The skillful diplomacy of Catholicos Abraham Kretacʿi (1734-37) kept Ejmiatsin out of the Turko-Persian war and was rewarded by a vistit of Nader Shah to the city in June 1735, during which he granted the catholicate various privileges (Marvī, p. 411). The pontiff’s history of his times was published in 1870 at the monastery press established by Simēon Erevancʿi in 1771. The eighteenth century saw a steady improvement in the complex’s situation maintained by his successors’ political conservatism. Between 1715 and 1799 various members of the renowned Yovnatʿanean family were commissioned to paint different parts of the cathedral in the Persian style. The monastery built a hospice in the 1730s, opened a paper factory in 1776 to supply the press, and invested in a cotton production plant.
The 5th century floor plan of the Etchmiadzin Cathedral which bears parallels with the Sassanian-era architecture of Iran – for more on Armenian-Iranian-Roman architectural links see “Professors Curatolia and Scaria: Dome Architecture and Europe” (Picture Source: Public Domain).
During the first Russo-Persian War (1804-13) Ejmiatsin was threatened by ʿAbbās Mīrzā’s forces, until relieved by General Tsitsianov who transported some of the monastery’s treasures to Tiflis for safe keeping. The city was again taken by Russian troops in September 1806, but was ceded to Persia by the Treaty of Golestān. In the prelude to the second Russo-Persian War (1826-28) both ʿAbbās Mīrzā and Ḥosaynqolī Khan Īravānī tried unsuccessfully to win the support of Nersēs Aštarakecʿi, the pro-Russian candidate for the pontifical office. He responded that he would consider Persian rule only if the church’s large debt repayments were reduced to small installments and Ejmiatsin were solely responsible to ʿAbbās Mīrzā, thus creating a small autonomous Armenian enclave under royal protection. Subsequently, the cleric raised Armenian militias which participated in the Russian advance on Ejmiatsin and fostered plans to encourage Armenians from the north of Persia and the Ottoman empire to immigrate to the Erevan region, many of whom settled around the city.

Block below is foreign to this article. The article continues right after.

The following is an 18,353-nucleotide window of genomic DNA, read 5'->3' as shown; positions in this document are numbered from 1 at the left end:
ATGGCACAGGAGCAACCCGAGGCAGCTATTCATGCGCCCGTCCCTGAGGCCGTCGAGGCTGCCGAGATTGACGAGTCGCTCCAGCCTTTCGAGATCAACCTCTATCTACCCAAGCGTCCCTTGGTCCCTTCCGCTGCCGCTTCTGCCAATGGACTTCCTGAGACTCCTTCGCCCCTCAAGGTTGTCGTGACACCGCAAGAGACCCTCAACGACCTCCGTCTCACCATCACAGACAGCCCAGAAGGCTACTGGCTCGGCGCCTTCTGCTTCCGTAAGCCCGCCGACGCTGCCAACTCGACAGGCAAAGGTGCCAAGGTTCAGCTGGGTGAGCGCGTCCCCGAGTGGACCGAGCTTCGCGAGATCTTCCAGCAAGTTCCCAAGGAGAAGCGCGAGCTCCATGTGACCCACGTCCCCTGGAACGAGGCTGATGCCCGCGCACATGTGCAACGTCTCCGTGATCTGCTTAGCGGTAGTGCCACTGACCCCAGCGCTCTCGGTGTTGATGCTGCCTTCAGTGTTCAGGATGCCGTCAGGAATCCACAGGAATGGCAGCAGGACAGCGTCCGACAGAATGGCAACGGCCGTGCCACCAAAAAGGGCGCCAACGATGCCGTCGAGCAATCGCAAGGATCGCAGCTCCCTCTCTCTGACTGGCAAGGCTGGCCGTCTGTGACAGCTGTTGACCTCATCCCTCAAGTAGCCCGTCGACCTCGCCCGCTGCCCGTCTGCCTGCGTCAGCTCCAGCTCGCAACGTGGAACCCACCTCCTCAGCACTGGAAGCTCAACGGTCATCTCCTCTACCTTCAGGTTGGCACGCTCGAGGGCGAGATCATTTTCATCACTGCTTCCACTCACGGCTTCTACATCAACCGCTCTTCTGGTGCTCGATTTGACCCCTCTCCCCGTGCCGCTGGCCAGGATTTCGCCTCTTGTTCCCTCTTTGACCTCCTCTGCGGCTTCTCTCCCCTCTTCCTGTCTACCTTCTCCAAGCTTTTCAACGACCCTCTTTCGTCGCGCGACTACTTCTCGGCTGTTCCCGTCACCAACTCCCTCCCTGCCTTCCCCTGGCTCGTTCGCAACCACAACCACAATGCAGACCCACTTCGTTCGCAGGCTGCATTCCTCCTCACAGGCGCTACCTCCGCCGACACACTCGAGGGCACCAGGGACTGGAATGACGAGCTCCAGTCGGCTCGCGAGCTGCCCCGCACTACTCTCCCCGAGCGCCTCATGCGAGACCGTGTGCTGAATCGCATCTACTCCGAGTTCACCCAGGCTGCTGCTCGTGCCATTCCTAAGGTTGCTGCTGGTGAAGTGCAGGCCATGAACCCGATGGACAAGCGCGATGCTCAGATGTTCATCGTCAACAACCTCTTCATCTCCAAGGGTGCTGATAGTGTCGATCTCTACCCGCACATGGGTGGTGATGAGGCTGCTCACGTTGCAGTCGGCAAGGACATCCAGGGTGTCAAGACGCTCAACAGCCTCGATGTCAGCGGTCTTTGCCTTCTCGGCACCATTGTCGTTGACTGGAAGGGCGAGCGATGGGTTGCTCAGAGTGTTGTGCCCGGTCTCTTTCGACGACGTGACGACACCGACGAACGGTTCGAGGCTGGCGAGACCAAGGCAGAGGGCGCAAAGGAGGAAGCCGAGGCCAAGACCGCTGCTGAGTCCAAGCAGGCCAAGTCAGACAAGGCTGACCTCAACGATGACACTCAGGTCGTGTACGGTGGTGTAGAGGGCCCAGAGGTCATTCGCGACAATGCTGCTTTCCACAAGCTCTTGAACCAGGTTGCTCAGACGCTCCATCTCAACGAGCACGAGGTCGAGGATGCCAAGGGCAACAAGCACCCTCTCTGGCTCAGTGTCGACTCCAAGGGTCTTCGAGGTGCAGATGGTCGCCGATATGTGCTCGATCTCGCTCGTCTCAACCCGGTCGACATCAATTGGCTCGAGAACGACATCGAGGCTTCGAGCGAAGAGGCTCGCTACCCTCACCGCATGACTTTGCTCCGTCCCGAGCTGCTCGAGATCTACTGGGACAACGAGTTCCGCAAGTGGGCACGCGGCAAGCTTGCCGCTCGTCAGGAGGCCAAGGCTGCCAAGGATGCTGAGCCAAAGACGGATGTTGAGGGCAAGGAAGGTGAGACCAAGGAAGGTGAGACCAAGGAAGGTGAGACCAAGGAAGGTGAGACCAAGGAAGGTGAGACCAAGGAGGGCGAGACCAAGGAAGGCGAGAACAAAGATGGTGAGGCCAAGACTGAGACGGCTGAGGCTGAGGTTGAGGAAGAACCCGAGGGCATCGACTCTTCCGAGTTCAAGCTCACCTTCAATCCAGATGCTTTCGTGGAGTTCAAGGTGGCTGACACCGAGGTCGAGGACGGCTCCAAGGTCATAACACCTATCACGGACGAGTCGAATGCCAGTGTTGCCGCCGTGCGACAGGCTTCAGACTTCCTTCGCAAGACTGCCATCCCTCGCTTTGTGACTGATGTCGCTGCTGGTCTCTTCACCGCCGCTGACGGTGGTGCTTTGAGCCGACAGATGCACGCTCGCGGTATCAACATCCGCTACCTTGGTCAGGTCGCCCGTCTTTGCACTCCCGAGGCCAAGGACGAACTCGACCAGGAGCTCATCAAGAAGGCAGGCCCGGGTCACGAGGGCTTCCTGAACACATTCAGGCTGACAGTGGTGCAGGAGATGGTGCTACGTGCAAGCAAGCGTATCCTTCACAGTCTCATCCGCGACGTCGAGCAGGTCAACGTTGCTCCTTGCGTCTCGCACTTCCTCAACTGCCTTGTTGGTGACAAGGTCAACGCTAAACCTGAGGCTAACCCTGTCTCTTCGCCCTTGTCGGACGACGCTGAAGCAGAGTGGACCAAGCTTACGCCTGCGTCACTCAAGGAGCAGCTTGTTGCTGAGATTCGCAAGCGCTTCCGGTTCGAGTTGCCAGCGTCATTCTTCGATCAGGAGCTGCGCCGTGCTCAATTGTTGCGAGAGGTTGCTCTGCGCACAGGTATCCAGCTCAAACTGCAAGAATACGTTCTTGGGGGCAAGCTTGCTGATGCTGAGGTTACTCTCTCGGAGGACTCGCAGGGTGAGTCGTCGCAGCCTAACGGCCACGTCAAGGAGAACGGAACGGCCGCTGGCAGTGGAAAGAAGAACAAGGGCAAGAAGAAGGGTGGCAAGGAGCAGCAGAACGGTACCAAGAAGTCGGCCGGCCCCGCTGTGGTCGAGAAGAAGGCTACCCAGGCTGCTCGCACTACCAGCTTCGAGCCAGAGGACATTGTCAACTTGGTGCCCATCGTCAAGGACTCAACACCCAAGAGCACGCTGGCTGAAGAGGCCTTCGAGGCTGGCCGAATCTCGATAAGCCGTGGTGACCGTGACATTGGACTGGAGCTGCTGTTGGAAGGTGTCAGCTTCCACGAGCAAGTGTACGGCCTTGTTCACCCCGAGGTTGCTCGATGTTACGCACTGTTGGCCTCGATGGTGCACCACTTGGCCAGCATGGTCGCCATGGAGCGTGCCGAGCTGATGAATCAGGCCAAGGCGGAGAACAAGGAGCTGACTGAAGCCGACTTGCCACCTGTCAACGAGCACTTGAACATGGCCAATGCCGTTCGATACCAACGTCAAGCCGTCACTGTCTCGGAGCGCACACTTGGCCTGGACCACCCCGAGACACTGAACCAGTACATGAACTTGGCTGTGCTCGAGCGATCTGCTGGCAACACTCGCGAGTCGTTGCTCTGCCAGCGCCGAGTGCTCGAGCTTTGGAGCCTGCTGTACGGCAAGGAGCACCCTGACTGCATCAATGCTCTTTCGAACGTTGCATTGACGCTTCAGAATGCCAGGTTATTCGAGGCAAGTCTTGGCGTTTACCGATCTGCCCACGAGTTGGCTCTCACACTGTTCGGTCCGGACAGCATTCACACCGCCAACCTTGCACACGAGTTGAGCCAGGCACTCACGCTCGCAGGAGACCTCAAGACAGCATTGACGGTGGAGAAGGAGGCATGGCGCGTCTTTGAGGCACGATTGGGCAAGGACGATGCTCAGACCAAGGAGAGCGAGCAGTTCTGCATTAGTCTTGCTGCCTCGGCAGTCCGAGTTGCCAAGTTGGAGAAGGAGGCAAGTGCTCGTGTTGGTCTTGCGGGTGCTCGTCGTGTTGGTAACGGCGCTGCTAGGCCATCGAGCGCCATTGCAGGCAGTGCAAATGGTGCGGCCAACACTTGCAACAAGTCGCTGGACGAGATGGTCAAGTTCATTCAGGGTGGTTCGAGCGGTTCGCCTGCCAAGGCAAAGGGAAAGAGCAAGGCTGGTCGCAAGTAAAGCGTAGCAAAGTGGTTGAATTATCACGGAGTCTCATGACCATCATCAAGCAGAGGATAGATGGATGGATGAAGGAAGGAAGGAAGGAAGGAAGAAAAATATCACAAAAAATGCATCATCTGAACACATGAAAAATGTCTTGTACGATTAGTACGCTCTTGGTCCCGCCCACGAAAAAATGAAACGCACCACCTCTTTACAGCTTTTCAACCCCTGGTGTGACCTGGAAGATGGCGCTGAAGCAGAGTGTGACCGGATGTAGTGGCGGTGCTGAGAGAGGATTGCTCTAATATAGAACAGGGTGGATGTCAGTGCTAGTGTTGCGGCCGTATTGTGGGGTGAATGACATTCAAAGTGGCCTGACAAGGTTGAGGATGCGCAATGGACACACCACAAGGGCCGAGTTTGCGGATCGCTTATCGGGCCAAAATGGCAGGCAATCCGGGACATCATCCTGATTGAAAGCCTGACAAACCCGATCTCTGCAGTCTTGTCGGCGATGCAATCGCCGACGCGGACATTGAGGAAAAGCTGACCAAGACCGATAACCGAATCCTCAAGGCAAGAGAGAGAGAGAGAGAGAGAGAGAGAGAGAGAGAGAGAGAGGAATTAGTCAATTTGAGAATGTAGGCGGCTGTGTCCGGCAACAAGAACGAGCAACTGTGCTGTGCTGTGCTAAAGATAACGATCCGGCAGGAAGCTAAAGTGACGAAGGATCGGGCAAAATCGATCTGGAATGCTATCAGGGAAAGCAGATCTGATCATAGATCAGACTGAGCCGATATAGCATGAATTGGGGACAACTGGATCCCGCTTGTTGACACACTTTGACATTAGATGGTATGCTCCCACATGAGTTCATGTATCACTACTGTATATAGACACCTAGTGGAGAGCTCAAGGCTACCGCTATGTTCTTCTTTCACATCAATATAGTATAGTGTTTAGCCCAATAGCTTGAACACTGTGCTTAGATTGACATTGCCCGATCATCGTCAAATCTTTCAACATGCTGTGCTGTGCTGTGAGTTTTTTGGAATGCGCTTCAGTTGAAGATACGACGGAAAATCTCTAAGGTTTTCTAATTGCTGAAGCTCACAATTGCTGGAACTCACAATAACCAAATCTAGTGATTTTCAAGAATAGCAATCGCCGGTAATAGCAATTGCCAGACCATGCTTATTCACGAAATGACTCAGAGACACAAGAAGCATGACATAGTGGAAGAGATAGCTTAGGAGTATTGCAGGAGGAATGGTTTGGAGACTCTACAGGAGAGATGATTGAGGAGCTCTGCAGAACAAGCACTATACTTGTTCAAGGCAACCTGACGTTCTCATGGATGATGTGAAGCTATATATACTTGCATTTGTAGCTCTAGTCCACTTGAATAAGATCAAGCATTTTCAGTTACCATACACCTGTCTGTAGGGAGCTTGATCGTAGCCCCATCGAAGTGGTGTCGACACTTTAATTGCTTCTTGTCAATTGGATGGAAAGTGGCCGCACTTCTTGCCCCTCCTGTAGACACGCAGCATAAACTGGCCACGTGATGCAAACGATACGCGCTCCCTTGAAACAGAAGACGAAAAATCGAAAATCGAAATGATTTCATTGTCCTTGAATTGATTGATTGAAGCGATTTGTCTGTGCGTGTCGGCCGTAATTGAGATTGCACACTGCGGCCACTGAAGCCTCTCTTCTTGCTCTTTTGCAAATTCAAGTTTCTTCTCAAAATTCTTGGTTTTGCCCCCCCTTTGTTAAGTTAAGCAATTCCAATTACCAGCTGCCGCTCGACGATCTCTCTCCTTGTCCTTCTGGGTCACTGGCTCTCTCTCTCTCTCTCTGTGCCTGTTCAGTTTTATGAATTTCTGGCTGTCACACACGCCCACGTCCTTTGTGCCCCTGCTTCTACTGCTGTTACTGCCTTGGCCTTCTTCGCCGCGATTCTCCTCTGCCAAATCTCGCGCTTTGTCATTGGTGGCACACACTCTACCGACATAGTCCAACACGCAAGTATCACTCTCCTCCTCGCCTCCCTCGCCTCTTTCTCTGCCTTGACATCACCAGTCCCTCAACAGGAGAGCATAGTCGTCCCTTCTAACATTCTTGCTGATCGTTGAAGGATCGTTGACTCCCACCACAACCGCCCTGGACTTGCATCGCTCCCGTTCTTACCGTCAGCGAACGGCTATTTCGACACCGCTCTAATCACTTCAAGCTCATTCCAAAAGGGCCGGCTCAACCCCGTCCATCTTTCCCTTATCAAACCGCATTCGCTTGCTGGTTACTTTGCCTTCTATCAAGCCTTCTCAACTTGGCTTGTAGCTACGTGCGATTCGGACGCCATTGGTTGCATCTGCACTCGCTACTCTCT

Surrender of the 3000-man Iranian Garrison in Yerevan to Russian forces on October, 1, 1828. The ensuing Treaty of Turkmenchai (February 21, 1827) resulted in Iran renouncing all of its Caucasian territories to the Czarist Russian empire. For a full history of the Russo-Iranian wars leading to the Treaty of Turkmenchai, readers are referred to Farrokh’s third text Iran at War: 1500-1988 in pages 187-198 (accompanying footnotes in pages 433-435) (Picture forwarded to Kavehfarrokh.com by Kooshan Mehran). Note the domed mosque on the left side of the street; this appears to be the famous Blue Mosque of Yerevan, which exists intact today in the city’s Mesrop Mashtots avenue.
During the nineteenth century more amenities were added to the monastic complex, especially under the catholicate of Gēorg IV Kostaninupolsecʿi (1866-82). In addition to inaugurating Ararat, the first periodical in Armenia, and opening a museum and reading room, the latter founded the only institution of higher learning in the Erevan province, which achieved renown under his name as the Gēorgean Jemaran (academy). It counted a number of celebrated cultural figures among its teaching staff and student body, e.g., Komitas, Y. Yovhannisean and M. Abełean. After the revolution of 1905 it developed social democrat and later Bolshevist cells until its closure in 1917.
During Soviet rule the Ejmiatsin district underwent a marked degree of industrialization and became one of the most densely populated areas of the Armenian Republic. The main plans for the modern city were laid in 1939-46 under architect S. Manukyan. After reaching a nadir with the murder of Catholicos Xorēn Muradbekyan on April 4, 1938 in Ejmiatsin the church experienced a partial easing of its position after the Second World War under the long reign of Vazgēn I Palčyan (1955-94). Since 1988 both city and district have given shelter to numerous refugees from the ethnic conflict in the Republic of Azerbaijan (known as Arran and the Khanates since 1918).